Some examples:

    1. It’s rich for Conservative MPs to pretend they are worried about widening gaps of achievement between rich and poor pupils when they cut this budget and that budget and surestart have been CUT etc.

    1.a. I was under the impression that from 2010 the Lib/Con government under Cameron put a pupil premium in place for all vulnerable children is this the case or not? How much was spent on this per child primary and secondary? Wasn’t this what we were told the upper rate taxpayers reduction in child benefit was going to pay for and other taxes? Also, the extra taxes on English students in the form of an extra £6000 pa in fees to cross fertilise early education for socially deprived children? If this money didn’t go into this then can the students get their money back from 2012?

    1b. I thought the Conservative government put more money into teachers assistants and their training, didn’t you also provide one-half day per week away from class for marking and preparation that can be used as one full day off per fortnight? Did you or not?

    1.c. I thought that extra nursery hours were paid for by the Tory government – 15 hours free childcare for 3 and 4-year-olds. All 3 to 4-year-olds in England can get 570 free hours per year. It’s usually taken as 15 hours a week for 38 weeks of the year, but you can choose to take fewer hours over more weeks. You may be able to get up to 30 hours free childcare (1,140 hours per year, which you can choose how you take) if your child is 3 to 4 years old. gov.uk are these all lies or not?

    The IFS wrote “The early years has been one of the fastest-growing areas of education spending in England. Our recent report on education spending found that spending on early years education and childcare has grown from almost nothing in the early 1990s to stand at £5.4 billion in England last year.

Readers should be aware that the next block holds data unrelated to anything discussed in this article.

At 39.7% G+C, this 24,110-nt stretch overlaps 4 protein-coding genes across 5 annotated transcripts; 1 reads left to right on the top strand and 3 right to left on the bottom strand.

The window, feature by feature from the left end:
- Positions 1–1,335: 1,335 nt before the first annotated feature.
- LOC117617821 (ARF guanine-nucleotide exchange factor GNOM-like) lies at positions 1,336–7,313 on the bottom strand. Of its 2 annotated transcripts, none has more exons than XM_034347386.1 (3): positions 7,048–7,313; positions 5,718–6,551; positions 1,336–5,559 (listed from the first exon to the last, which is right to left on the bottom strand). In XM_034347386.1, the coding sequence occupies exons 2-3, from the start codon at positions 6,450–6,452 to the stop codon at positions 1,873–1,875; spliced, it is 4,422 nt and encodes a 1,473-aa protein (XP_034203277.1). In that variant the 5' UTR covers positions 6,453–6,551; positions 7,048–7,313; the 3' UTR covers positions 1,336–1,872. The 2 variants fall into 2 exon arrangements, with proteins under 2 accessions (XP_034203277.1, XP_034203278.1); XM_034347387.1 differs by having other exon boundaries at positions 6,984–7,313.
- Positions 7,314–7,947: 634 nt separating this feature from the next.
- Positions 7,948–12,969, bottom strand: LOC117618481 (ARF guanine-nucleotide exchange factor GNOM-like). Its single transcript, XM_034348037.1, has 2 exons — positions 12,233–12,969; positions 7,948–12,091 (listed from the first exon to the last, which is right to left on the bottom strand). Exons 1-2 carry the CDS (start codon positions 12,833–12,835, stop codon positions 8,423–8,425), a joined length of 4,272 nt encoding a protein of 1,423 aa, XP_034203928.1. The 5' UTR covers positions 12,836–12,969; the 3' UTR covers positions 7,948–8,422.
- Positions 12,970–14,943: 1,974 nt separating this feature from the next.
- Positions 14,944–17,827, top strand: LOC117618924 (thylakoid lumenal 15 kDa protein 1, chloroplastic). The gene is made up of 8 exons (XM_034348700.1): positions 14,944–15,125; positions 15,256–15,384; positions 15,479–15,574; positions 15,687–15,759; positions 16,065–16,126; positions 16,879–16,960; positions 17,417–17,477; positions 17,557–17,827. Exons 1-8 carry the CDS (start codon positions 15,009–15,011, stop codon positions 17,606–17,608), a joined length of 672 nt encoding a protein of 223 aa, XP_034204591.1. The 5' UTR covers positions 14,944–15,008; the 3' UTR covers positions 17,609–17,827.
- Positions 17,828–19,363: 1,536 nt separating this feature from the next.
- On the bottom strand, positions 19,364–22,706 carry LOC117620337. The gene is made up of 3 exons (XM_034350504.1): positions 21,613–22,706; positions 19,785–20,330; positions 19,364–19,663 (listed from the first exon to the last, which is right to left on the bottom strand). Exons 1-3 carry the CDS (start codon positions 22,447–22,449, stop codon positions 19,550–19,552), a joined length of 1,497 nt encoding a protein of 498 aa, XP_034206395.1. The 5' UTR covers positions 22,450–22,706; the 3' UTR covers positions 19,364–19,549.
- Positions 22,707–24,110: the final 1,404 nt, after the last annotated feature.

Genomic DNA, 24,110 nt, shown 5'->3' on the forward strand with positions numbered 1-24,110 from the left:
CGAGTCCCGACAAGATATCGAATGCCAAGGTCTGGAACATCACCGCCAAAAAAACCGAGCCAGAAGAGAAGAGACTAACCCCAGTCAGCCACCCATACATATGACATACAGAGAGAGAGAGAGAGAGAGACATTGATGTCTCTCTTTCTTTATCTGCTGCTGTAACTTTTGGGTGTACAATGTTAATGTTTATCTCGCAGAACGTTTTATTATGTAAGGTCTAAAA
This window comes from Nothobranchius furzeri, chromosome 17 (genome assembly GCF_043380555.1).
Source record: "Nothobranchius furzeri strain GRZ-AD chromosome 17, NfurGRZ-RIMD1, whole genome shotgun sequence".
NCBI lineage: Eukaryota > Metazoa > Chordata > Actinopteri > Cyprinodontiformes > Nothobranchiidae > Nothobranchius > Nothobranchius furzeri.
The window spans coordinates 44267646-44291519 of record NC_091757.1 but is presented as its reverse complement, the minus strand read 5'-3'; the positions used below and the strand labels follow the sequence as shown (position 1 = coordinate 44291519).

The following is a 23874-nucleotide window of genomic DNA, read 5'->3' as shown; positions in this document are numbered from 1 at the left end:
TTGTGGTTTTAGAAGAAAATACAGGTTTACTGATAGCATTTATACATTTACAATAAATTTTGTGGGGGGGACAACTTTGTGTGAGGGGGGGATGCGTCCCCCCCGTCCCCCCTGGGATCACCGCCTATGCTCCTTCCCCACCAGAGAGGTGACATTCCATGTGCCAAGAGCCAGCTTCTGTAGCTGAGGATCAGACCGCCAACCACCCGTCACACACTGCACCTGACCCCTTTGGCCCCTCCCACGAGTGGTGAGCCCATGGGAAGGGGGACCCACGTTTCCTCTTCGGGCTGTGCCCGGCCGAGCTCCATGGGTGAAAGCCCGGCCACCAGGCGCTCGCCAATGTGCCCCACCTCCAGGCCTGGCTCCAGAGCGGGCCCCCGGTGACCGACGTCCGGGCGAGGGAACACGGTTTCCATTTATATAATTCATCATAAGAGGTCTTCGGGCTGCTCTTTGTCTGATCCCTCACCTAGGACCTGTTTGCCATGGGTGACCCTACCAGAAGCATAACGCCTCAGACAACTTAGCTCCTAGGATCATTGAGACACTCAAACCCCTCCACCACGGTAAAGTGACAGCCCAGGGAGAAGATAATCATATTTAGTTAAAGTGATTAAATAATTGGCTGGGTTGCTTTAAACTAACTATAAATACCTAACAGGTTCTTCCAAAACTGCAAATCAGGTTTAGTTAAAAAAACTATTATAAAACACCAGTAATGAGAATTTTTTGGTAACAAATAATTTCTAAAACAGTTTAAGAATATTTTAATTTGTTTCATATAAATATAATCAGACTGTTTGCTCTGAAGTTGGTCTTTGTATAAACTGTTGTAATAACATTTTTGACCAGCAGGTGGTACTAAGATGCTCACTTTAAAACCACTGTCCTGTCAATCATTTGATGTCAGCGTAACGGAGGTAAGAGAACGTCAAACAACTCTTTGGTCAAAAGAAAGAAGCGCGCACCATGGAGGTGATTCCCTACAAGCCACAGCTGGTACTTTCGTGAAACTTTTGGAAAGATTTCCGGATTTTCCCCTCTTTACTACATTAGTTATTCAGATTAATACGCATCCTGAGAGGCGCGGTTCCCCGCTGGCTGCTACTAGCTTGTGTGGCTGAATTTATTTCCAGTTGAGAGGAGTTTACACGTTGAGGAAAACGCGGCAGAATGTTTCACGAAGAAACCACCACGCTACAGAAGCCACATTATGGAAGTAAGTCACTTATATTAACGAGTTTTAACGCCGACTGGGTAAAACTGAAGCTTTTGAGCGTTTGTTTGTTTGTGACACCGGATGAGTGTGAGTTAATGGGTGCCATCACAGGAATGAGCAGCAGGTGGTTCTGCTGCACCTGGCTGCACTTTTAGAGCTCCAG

This money is channelled through three types of programme, including:

    free early education and childcare for all three- and four-year-olds (and disadvantaged two-year-olds;
    tax relief programmes for childcare, such as tax-free childcare and childcare vouchers;
    and support for the childcare expenses of low-income benefit recipients.
    Figure 1 summarises how spending on these different programmes has changed over time. Since 1997, successive governments have significantly increased spending on free childcare hours; total spending in this area is now about £3.7 billion. Even more notably, spending has risen by more than 130% over the last decade, a time when many other areas of education and public spending more broadly were being squeezed. Spending on free childcare for 3- and 4-year-olds has more than doubled since 2009–10, equivalent to a rise of almost £1,900 in annual spending per child after inflation.” Dec 2019

  50. The next Crazy
    Posted May 18, 2020 at 2:55 pm | Permalink

    The weather. Not much mention of the catastrophe as was daily. Panic. The end of life on Earth. It hasn’t rained in my locality for about three weeks or more, more. How are the reservoirs?
    Usually at this time of year our glorious politicos would be 100,ooo strong on the streets, as waterhoses would most certainly be banned. Are they?
    The Media has a new mass hysteria event. Virus. Its Climate Change toy is back in the toy box.
    Aww, poor things.
    Unemployment is the next mass hysteria event of course.We should invest in protective clothing for it.

    • Anonymous
      Posted May 18, 2020 at 9:51 pm | Permalink

      Imagine if we’d spent £100bn on reservoirs instead of HS2. There was plenty of rain over winter.

  51. a-tracy
    Posted May 18, 2020 at 3:28 pm | Permalink

    “Some state schools too are providing an excellent on line education.” Brilliant, but there are too many that have offered very little unti this last week other than a once per week phonecall, you schools and Headteachers know who you are.

  52. Otto
    Posted May 18, 2020 at 4:00 pm | Permalink

    @Dennis Z – Don’t expect JR to answer any questions, haven’t you noticed?

    • Lynn Atkinson
      Posted May 18, 2020 at 9:22 pm | Permalink

      He’s a bit busy – he’s an MP, not an MEP. He has a job!

    • Dennis Zoff
      Posted May 19, 2020 at 12:38 am | Permalink

      Otto

      It can be a little frustrating at times, however……

      For those of us that have been commenting on John’s blog for some years, have recognised John is a busy person and not always in a position to respond to each and every question immediately. Some questions are rhetorical, some ridiculous, some complex, while others are sometimes rather long winded, and once in a while, down right rude. John must have the patience of Job!

      I personally take the view John has kindly provided a platform for interested parties to express their political frustrations/anxieties with others in open, frank and hopefully polite discussion.